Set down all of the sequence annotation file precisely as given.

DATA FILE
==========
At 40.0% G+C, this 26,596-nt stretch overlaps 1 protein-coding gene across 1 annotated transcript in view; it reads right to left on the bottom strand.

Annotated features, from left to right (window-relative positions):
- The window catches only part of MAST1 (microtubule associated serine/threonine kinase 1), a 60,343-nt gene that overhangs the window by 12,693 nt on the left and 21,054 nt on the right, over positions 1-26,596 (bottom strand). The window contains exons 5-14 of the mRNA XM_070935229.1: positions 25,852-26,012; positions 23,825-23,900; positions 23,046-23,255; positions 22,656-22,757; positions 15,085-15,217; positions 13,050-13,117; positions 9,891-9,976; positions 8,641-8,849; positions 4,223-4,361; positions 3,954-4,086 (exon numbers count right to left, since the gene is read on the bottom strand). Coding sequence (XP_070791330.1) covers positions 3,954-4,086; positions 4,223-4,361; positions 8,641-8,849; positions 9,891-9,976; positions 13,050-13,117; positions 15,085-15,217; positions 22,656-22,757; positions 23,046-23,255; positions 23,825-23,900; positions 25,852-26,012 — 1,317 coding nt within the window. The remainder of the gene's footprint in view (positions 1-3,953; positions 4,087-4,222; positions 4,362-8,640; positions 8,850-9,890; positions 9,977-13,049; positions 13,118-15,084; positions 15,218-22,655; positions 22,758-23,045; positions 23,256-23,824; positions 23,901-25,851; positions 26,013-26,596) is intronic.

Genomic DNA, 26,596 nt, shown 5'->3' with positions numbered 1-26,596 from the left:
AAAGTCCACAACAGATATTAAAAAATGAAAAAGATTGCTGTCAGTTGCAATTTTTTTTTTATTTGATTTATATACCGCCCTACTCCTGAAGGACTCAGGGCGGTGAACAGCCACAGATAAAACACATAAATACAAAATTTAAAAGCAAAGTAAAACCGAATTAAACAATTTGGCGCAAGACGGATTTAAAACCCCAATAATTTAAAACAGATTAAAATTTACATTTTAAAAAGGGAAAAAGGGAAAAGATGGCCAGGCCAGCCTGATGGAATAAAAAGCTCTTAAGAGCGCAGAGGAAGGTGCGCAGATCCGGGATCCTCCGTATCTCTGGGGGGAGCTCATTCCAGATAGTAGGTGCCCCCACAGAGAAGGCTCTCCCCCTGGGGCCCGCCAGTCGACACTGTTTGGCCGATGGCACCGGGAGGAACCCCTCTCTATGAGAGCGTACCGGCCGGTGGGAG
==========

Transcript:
At 40.0% G+C, this 26,596-nt stretch overlaps 1 protein-coding gene across 1 annotated transcript in view; it reads right to left on the bottom strand.

Annotated features, from left to right (window-relative positions):
- The window catches only part of MAST1 (microtubule associated serine/threonine kinase 1), a 60,343-nt gene that overhangs the window by 12,693 nt on the left and 21,054 nt on the right, over positions 1-26,596 (bottom strand). The window contains exons 5-14 of the mRNA XM_070935229.1: positions 25,852-26,012; positions 23,825-23,900; positions 23,046-23,255; positions 22,656-22,757; positions 15,085-15,217; positions 13,050-13,117; positions 9,891-9,976; positions 8,641-8,849; positions 4,223-4,361; positions 3,954-4,086 (exon numbers count right to left, since the gene is read on the bottom strand). Coding sequence (XP_070791330.1) covers positions 3,954-4,086; positions 4,223-4,361; positions 8,641-8,849; positions 9,891-9,976; positions 13,050-13,117; positions 15,085-15,217; positions 22,656-22,757; positions 23,046-23,255; positions 23,825-23,900; positions 25,852-26,012 — 1,317 coding nt within the window. The remainder of the gene's footprint in view (positions 1-3,953; positions 4,087-4,222; positions 4,362-8,640; positions 8,850-9,890; positions 9,977-13,049; positions 13,118-15,084; positions 15,218-22,655; positions 22,758-23,045; positions 23,256-23,824; positions 23,901-25,851; positions 26,013-26,596) is intronic.

Genomic DNA, 26,596 nt, shown 5'->3' with positions numbered 1-26,596 from the left:
AAAGTCCACAACAGATATTAAAAAATGAAAAAGATTGCTGTCAGTTGCAATTTTTTTTTTATTTGATTTATATACCGCCCTACTCCTGAAGGACTCAGGGCGGTGAACAGCCACAGATAAAACACATAAATACAAAATTTAAAAGCAAAGTAAAACCGAATTAAACAATTTGGCGCAAGACGGATTTAAAACCCCAATAATTTAAAACAGATTAAAATTTACATTTTAAAAAGGGAAAAAGGGAAAAGATGGCCAGGCCAGCCTGATGGAATAAAAAGCTCTTAAGAGCGCAGAGGAAGGTGCGCAGATCCGGGATCCTCCGTATCTCTGGGGGGAGCTCATTCCAGATAGTAGGTGCCCCCACAGAGAAGGCTCTCCCCCTGGGGCCCGCCAGTCGACACTGTTTGGCCGATGGCACCGGGAGGAACCCCTCTCTATGAGAGCGTACCGGCCGGTGGGAG